Lilly chief calls on U.S. to slash taxes

Read John Lechleiter's (photo) lips: Lower Taxes. In a speech at an industry conference, the Lilly CEO called for the U.S. government to slash the corporate tax rate if it wants to see more innovation in business.

For some time, business folks have been crying foul about the corporate tax rate in the U.S., estimated at 40 percent for 2009 by KPMG. They often cite rates such as the 25 percent in China and the 28 percent in the U.K. for comparison's sake. They don't talk much about the major tax loopholes that U.S. companies use to pay far, far less than that 40 percent, of course. That would cloud the argument.

Indeed, some critics on the other side point out that U.S. companies often move profits around the globe to make sure they don't have to pay the U.S. rate. Those tax reformers not only suggest lowering the corporate rate, but also cutting out the overseas-earnings loophole--among other tax breaks--so that companies actually pay the rate set by the government.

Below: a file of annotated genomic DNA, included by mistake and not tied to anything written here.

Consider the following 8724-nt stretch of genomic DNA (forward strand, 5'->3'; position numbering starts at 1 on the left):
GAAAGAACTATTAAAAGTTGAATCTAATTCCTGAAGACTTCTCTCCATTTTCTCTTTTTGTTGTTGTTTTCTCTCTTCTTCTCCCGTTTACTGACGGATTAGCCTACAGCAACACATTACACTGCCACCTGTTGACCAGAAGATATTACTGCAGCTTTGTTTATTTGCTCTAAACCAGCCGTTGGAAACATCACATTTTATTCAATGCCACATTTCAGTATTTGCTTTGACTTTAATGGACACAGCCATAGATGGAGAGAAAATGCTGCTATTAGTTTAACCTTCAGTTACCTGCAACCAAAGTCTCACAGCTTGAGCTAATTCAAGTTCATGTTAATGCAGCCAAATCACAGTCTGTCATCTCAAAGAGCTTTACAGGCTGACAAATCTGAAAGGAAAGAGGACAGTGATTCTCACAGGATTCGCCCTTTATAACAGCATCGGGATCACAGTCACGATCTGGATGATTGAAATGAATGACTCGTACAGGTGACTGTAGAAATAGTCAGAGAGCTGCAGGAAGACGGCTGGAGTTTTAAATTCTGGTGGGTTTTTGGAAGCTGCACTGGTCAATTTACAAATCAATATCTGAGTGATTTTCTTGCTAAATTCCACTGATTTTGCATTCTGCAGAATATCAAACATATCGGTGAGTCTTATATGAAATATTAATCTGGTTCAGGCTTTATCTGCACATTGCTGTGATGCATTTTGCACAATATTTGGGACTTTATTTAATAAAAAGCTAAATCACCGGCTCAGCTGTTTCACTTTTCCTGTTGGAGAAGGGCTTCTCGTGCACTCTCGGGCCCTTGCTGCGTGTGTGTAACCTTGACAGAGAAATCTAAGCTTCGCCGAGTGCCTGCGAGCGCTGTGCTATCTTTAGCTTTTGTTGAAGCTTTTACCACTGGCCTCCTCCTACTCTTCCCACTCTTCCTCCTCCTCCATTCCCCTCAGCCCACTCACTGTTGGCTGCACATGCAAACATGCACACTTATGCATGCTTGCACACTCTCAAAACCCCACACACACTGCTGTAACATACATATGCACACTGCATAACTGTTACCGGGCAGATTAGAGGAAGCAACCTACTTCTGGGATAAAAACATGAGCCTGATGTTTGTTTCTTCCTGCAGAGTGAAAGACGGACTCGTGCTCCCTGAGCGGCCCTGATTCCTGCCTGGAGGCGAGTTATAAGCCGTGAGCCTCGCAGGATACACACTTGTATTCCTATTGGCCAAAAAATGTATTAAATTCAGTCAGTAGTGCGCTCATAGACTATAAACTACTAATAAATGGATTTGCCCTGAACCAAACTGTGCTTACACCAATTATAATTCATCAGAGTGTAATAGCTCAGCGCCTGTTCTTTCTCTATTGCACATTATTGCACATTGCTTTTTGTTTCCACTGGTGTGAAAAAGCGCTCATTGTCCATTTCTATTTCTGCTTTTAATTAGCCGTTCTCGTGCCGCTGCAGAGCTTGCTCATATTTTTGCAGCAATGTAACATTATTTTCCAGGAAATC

Lechleiter says no to that idea. Lower the tax rate and keep the oversea profits break, too, he advises. And some legislation to that effect may soon be proposed in Washington, Bloomberg reports. The BIO industry association plans to unveil some innovation-boosting recommendations, including tax breaks, at its meeting next week. "Congress should be running to us asking, 'What do you need?'" BIO chief Jim Greenwood told the news service.

- read the Bloomberg story

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